Continuing on with how Mushi-Shi differs from other typical series, out of all 26 episodes it has only 2 characters that appear in more than one episode.  Aside from Ginko, who appears in them all, his friend Adashino, who is a collector of any and all things related to mushi, appears in a total of 3.  This makes it difficult to really connect with any characters other than Ginko, given the short amount of screen time they receive.  This also means that if you dislike Ginko, who is honestly hard not to like, that in and of itself may kill this series for you.

So while the stories may not interest me and characters may be plentiful but short lived, the animation is certainly beautiful.  With flowing landscapes and a smooth crispness, there is little to fault, except for the character designs that is.  Aside from Ginko, the other characters are often indiscernibly similar in design.  Going from one episode to the next, I kept thinking the person from the last episode was back, only to find it was someone new that looked exactly the same.  This may have been because of the lack of facial detail, or because they were going for a more “realistic” look with people not having any distinguishing features, but it didn’t really work for me and threw me for a loop a number of times.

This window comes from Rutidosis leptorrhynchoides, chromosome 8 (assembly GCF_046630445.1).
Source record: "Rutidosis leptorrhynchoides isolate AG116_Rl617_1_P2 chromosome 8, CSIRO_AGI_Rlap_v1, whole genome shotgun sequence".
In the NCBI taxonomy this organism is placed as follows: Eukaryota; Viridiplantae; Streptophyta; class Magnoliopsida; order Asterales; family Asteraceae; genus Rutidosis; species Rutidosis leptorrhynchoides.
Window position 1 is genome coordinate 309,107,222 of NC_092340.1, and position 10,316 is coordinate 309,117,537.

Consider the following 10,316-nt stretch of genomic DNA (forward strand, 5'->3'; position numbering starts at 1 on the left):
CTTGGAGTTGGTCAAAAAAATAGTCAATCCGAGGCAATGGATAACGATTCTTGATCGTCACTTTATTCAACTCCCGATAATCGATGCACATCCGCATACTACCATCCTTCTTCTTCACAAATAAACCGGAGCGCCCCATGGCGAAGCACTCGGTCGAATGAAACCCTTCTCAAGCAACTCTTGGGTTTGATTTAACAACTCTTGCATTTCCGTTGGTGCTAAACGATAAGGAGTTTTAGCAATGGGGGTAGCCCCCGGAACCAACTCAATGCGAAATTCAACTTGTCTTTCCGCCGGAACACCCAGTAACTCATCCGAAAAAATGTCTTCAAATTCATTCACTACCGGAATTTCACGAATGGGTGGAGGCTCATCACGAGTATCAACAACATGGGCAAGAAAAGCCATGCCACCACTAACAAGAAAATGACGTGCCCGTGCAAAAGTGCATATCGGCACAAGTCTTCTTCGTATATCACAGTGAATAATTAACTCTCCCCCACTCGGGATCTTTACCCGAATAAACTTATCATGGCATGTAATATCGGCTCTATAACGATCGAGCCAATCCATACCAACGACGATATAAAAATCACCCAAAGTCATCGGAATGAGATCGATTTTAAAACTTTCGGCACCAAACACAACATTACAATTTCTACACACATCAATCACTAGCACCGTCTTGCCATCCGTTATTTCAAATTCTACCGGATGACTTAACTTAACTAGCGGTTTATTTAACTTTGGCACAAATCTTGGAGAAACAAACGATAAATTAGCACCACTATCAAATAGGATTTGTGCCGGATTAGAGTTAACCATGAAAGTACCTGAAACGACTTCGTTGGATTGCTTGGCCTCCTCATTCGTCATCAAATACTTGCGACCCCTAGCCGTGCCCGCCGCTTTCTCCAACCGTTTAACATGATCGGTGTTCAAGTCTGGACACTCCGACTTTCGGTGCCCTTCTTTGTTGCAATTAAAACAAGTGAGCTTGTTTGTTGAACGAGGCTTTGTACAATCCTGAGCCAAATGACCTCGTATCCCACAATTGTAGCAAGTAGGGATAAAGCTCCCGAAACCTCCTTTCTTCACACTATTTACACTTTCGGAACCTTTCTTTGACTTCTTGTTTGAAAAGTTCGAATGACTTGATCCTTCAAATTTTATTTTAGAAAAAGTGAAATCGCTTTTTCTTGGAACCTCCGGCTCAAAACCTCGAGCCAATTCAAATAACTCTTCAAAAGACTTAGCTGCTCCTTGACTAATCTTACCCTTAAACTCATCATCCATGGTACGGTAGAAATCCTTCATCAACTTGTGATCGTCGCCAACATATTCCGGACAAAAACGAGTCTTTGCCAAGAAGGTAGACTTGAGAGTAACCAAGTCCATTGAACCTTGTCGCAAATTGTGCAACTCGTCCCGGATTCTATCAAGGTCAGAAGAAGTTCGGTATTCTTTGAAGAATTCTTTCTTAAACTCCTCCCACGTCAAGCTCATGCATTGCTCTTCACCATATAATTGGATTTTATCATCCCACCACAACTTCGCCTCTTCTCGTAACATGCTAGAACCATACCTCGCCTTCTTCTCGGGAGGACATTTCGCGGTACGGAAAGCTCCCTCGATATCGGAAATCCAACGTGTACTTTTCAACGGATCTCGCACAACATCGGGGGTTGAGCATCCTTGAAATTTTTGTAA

Mushi-Shi, given all the episodes are standalone, has one of the largest lists of voice actors of any 26 episode series out there.  Even with so many different seiyuu performing individual one shot roles, the Japanese dub succeeds at being as high-quality as one would expect.  Now, I saw Mushi-Shi before it was released in the states, so I have had only a brief sampling of the English dub so far.  I can honestly say that from what I have heard the English dub is quite good and I can only hope they will be able to continue with this level of quality as the series continues to introduce new characters with new voice actors.